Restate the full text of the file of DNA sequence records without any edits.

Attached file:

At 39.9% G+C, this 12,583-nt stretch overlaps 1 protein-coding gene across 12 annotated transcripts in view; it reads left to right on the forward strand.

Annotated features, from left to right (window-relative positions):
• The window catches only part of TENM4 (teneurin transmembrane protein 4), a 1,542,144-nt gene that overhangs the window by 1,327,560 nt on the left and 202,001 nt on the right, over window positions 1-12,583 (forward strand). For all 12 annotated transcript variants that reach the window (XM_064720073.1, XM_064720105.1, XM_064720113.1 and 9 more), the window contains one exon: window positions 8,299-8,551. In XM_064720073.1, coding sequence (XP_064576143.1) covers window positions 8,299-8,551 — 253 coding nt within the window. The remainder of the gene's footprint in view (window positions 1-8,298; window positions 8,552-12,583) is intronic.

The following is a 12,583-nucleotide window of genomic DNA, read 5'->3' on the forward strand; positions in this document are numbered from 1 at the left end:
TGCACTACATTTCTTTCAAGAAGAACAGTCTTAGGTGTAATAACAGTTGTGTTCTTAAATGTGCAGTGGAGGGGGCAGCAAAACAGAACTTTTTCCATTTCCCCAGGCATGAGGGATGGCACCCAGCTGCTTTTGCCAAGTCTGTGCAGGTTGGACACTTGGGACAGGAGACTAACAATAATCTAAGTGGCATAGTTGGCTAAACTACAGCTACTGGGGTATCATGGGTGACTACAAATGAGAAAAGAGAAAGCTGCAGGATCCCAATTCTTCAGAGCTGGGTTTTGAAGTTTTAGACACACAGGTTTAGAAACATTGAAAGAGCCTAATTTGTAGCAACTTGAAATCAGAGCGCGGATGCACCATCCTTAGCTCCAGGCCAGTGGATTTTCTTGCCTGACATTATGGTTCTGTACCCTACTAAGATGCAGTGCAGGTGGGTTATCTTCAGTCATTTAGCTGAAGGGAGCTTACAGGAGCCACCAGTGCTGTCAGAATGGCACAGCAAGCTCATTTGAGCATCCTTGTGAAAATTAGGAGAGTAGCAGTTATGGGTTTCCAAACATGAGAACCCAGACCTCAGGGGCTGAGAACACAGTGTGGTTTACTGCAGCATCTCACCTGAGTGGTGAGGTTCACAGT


At 39.9% G+C, this 12,583-nt stretch overlaps 1 protein-coding gene across 12 annotated transcripts in view; it reads left to right on the forward strand.

Annotated features, from left to right (window-relative positions):
• The window catches only part of TENM4 (teneurin transmembrane protein 4), a 1,542,144-nt gene that overhangs the window by 1,327,560 nt on the left and 202,001 nt on the right, over window positions 1-12,583 (forward strand). For all 12 annotated transcript variants that reach the window (XM_064720073.1, XM_064720105.1, XM_064720113.1 and 9 more), the window contains one exon: window positions 8,299-8,551. In XM_064720073.1, coding sequence (XP_064576143.1) covers window positions 8,299-8,551 — 253 coding nt within the window. The remainder of the gene's footprint in view (window positions 1-8,298; window positions 8,552-12,583) is intronic.

The following is a 12,583-nucleotide window of genomic DNA, read 5'->3' on the forward strand; positions in this document are numbered from 1 at the left end:
TGCACTACATTTCTTTCAAGAAGAACAGTCTTAGGTGTAATAACAGTTGTGTTCTTAAATGTGCAGTGGAGGGGGCAGCAAAACAGAACTTTTTCCATTTCCCCAGGCATGAGGGATGGCACCCAGCTGCTTTTGCCAAGTCTGTGCAGGTTGGACACTTGGGACAGGAGACTAACAATAATCTAAGTGGCATAGTTGGCTAAACTACAGCTACTGGGGTATCATGGGTGACTACAAATGAGAAAAGAGAAAGCTGCAGGATCCCAATTCTTCAGAGCTGGGTTTTGAAGTTTTAGACACACAGGTTTAGAAACATTGAAAGAGCCTAATTTGTAGCAACTTGAAATCAGAGCGCGGATGCACCATCCTTAGCTCCAGGCCAGTGGATTTTCTTGCCTGACATTATGGTTCTGTACCCTACTAAGATGCAGTGCAGGTGGGTTATCTTCAGTCATTTAGCTGAAGGGAGCTTACAGGAGCCACCAGTGCTGTCAGAATGGCACAGCAAGCTCATTTGAGCATCCTTGTGAAAATTAGGAGAGTAGCAGTTATGGGTTTCCAAACATGAGAACCCAGACCTCAGGGGCTGAGAACACAGTGTGGTTTACTGCAGCATCTCACCTGAGTGGTGAGGTTCACAGT